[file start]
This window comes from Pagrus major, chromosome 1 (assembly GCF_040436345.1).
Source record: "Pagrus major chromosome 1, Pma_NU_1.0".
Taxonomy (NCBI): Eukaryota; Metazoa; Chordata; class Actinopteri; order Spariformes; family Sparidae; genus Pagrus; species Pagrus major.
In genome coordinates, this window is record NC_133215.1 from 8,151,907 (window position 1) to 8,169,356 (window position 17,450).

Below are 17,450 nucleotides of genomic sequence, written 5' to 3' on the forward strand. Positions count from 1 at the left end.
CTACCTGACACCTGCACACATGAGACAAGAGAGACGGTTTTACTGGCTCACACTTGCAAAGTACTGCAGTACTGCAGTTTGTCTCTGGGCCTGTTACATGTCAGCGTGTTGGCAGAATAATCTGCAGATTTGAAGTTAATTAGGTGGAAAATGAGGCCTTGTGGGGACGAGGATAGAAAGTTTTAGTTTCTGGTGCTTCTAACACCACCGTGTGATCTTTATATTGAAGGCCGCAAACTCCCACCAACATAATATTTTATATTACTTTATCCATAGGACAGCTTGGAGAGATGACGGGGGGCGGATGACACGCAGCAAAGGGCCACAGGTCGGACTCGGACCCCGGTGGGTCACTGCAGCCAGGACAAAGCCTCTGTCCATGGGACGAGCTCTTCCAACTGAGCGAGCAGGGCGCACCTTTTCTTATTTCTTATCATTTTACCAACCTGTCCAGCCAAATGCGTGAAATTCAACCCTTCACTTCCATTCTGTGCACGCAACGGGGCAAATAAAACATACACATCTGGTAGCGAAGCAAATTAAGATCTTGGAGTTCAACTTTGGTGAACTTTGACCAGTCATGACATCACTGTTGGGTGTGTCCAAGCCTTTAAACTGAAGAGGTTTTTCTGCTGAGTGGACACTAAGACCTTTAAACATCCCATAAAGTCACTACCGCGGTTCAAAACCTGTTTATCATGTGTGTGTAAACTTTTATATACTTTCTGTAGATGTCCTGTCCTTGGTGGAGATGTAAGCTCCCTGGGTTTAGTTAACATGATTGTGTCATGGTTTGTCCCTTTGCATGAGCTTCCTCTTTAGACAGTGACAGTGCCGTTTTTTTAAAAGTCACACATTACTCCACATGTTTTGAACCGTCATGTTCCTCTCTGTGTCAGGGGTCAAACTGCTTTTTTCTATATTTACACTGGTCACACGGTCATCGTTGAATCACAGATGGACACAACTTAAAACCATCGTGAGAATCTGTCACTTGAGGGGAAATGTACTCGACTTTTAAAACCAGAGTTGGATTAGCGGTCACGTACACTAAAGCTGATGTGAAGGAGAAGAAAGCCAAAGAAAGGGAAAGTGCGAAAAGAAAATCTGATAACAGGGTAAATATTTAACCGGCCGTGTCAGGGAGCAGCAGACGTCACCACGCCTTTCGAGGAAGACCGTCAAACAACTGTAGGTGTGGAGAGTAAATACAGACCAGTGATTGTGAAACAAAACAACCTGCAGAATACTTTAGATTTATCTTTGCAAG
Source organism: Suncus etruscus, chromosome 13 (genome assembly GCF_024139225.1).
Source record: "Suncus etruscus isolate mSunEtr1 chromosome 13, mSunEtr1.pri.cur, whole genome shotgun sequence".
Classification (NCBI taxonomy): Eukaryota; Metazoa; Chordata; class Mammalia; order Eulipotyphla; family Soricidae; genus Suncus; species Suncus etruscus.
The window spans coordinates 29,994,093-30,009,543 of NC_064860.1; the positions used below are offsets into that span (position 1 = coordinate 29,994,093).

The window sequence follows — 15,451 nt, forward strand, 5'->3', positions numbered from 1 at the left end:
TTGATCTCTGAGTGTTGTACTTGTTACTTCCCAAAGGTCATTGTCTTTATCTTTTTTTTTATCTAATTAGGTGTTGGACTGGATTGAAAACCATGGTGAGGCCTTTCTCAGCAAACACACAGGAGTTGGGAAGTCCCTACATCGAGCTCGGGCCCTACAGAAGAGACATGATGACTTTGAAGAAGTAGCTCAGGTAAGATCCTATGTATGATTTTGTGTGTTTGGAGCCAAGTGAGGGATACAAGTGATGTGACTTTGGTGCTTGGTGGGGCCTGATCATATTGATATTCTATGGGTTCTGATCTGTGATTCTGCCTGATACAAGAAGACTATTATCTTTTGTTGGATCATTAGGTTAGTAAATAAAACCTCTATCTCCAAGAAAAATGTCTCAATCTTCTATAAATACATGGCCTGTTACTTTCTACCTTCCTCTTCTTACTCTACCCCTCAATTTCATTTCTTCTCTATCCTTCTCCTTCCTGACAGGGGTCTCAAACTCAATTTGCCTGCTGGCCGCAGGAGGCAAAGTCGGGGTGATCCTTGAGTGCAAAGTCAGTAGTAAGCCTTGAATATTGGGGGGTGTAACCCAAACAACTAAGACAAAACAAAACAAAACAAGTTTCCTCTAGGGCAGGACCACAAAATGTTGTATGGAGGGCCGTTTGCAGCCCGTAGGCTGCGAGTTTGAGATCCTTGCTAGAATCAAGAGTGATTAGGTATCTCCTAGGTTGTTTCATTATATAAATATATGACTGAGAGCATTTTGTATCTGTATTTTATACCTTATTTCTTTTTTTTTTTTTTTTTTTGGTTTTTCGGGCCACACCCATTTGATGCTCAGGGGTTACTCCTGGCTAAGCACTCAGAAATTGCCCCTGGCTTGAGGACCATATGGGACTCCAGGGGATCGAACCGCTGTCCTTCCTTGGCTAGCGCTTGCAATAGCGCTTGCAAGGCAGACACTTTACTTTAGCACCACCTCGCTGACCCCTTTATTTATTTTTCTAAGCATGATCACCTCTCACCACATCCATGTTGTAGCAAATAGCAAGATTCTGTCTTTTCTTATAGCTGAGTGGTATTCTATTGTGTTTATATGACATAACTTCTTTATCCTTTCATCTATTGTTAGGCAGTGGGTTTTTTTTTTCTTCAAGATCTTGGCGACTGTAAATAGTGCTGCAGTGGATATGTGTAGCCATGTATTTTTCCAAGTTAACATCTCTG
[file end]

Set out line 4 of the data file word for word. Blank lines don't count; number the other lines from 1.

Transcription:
In genome coordinates, this window is record NC_133215.1 from 8,151,907 (window position 1) to 8,169,356 (window position 17,450).